Homing in on customer service

Covea Insurance is a significant player in the UK market, with 1.9 million policyholders and £739 million in premiums, in 2017. If the name isn’t familiar to you, the reason is probably because Covea mainly sells its policies through brokers and intermediaries rather than direct to consumers. It also underwrites the insurance cover provided by many big names within the retail and insurance industry.

The group has been in business for over 50 years and the parent company is a French mutual insurance group – the largest French insurer in France, where 1 in 4 customers has a policy with Covea.

In the UK, its operations are also extensive, employing over 1,600 staff with three main sites in Halifax, Reading and West Malling, in Kent. It offers a range of products including commercial, motor, life, high net worth, property and protection insurance. For motor insurance, it sells a lot of business through one of its subsidiary brands, Provident, which has begun to market its policies directly to consumers.

It was on the motor side that the company first established its relationship with The Institute of Customer Service, becoming members in 2010 and working towards ServiceMark accreditation in Motor Claims Operations - which it successfully achieved in 2013 and then regained accreditation in 2016.

Setting up a home for customer service 

Another part of the business that has well and truly embraced the customer service agenda is the home insurance claims department. The organisation took the decision to bring its claims management in-house rather than running it through an external claims management company, and when Kelly Morris joined as Senior Home Claims Manager she had the brief to recruit, train and provide the tools for a new claims department. 

“I could see the value of the work the motor team was doing with The Institute,” Kelly says. “I needed to set up a new department and create a customer-centric culture and I could see that the ServCheck survey of staff that is part of ServiceMark sets exactly the right agenda. It really rang true. To achieve excellent customer service, you have to get it right internally first. It was about setting off on a journey to create the right culture. If you get the culture right, it breeds a customer-centric approach and ServCheck and ServiceMark became really important features of establishing the culture and ethos of our in-house home insurance claims department.”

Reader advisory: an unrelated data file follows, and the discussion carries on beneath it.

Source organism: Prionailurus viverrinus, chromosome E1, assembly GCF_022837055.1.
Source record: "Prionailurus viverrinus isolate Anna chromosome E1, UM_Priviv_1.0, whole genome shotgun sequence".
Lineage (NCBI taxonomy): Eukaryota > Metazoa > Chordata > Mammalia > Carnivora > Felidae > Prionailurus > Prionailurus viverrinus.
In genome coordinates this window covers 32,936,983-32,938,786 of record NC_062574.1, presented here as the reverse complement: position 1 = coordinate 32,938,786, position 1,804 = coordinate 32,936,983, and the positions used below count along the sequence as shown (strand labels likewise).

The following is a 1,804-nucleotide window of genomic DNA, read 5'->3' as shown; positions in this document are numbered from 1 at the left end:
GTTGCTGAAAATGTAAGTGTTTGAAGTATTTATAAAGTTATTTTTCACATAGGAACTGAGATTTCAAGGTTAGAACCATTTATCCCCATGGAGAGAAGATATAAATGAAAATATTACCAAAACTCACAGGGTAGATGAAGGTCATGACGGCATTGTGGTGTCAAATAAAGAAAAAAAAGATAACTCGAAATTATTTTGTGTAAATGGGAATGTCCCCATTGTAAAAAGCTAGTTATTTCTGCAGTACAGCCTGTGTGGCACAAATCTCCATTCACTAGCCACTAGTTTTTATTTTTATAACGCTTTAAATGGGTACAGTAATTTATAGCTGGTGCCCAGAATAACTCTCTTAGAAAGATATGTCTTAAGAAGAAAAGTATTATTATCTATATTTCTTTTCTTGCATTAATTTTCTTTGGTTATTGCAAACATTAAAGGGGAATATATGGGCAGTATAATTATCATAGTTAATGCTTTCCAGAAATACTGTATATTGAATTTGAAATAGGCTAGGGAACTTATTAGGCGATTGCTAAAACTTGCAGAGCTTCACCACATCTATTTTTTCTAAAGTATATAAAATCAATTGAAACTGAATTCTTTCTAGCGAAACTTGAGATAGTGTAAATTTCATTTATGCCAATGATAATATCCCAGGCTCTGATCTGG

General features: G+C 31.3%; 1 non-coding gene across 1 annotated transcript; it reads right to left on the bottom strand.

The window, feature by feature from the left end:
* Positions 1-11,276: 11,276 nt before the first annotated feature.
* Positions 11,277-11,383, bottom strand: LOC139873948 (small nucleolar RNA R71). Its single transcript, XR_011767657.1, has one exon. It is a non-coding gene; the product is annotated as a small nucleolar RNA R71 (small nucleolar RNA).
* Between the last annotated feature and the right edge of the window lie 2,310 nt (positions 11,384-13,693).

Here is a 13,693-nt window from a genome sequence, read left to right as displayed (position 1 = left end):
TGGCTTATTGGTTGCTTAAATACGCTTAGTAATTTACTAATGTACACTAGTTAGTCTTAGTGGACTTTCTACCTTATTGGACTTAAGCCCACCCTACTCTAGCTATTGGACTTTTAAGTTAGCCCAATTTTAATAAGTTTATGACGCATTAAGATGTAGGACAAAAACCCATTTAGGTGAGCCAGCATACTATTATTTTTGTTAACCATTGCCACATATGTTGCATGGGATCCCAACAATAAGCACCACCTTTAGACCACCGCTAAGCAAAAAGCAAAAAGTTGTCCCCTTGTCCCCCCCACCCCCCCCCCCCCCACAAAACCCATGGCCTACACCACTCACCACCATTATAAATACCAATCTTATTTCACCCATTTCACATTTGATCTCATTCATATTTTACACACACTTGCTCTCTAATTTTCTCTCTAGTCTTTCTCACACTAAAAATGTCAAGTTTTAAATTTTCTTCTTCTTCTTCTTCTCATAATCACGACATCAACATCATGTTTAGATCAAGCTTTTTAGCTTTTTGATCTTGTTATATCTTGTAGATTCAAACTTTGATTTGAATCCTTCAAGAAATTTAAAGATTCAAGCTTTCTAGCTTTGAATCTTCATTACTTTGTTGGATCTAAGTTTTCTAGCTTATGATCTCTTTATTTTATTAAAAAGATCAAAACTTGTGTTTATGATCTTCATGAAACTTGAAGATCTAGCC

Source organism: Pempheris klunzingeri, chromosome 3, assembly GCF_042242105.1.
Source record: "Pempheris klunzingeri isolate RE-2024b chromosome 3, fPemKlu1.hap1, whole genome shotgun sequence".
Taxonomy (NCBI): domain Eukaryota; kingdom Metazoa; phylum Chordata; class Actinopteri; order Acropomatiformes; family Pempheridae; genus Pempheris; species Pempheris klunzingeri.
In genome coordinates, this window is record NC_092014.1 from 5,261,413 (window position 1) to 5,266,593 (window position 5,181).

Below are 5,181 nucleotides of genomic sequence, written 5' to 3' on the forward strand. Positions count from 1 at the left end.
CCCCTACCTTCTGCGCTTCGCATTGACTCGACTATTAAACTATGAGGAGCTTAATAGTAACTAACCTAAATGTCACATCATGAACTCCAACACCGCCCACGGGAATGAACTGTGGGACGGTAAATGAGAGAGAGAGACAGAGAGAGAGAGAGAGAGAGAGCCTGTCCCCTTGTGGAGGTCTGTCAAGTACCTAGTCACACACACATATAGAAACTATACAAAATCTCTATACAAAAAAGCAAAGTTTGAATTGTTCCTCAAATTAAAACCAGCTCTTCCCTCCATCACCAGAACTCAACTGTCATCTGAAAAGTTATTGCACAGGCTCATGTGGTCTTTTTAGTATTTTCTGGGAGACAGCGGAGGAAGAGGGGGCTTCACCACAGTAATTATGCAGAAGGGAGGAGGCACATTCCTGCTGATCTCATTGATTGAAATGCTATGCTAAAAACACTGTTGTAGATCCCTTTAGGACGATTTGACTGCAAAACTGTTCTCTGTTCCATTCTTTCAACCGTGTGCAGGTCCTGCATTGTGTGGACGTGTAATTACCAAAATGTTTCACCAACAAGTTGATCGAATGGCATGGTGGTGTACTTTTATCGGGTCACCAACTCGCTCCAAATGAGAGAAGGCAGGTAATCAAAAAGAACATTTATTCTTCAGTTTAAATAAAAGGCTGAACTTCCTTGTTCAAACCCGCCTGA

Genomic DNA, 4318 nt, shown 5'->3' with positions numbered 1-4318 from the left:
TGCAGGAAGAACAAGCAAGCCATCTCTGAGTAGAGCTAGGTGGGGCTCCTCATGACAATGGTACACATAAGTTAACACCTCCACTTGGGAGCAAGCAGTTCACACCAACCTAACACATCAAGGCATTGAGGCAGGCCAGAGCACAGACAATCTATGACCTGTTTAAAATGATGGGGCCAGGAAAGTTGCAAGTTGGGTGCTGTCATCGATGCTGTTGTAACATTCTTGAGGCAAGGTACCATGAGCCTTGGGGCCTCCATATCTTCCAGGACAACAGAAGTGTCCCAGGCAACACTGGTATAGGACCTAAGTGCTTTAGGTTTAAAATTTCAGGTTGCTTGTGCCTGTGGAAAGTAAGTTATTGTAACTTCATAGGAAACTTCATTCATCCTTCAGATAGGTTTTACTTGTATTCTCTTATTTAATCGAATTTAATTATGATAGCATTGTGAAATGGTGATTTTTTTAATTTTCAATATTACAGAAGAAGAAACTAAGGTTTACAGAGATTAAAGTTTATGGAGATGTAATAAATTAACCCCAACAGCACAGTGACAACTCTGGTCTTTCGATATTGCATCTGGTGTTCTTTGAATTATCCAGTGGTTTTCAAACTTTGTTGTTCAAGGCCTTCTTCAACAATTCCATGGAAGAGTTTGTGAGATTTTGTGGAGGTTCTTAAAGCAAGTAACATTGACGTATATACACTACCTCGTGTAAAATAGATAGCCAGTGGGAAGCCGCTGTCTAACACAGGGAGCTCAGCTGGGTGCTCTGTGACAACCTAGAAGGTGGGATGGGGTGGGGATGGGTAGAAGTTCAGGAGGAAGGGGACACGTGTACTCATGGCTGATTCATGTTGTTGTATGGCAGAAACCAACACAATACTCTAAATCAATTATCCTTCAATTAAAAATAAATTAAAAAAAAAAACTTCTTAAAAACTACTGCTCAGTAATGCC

The process worked out very well, with the home insurance team achieving ServiceMark accreditation in 2015 – and becoming the only home claims department in the UK to achieve a distinction.   

A growing agenda 

Indeed, since then the ServiceMark agenda has spread even further through the organisation, with the company’s personal lines department (including the sales and renewals teams as well as claims) recently beginning its work towards accreditation. This will be the biggest accreditation to date, as the entire personal lines team comprises over 500 staff - no small feat!

“Ultimately, our aim is to get the whole of Covea in the UK accredited,” Kelly says. “It’s something we’re working towards. ServiceMark has support at Board level, with our Claims and Operations Director, Adrian Furness, being instrumental in driving it forward.”

Tangible benefits

So what have the benefits been of putting parts of the business through ServiceMark?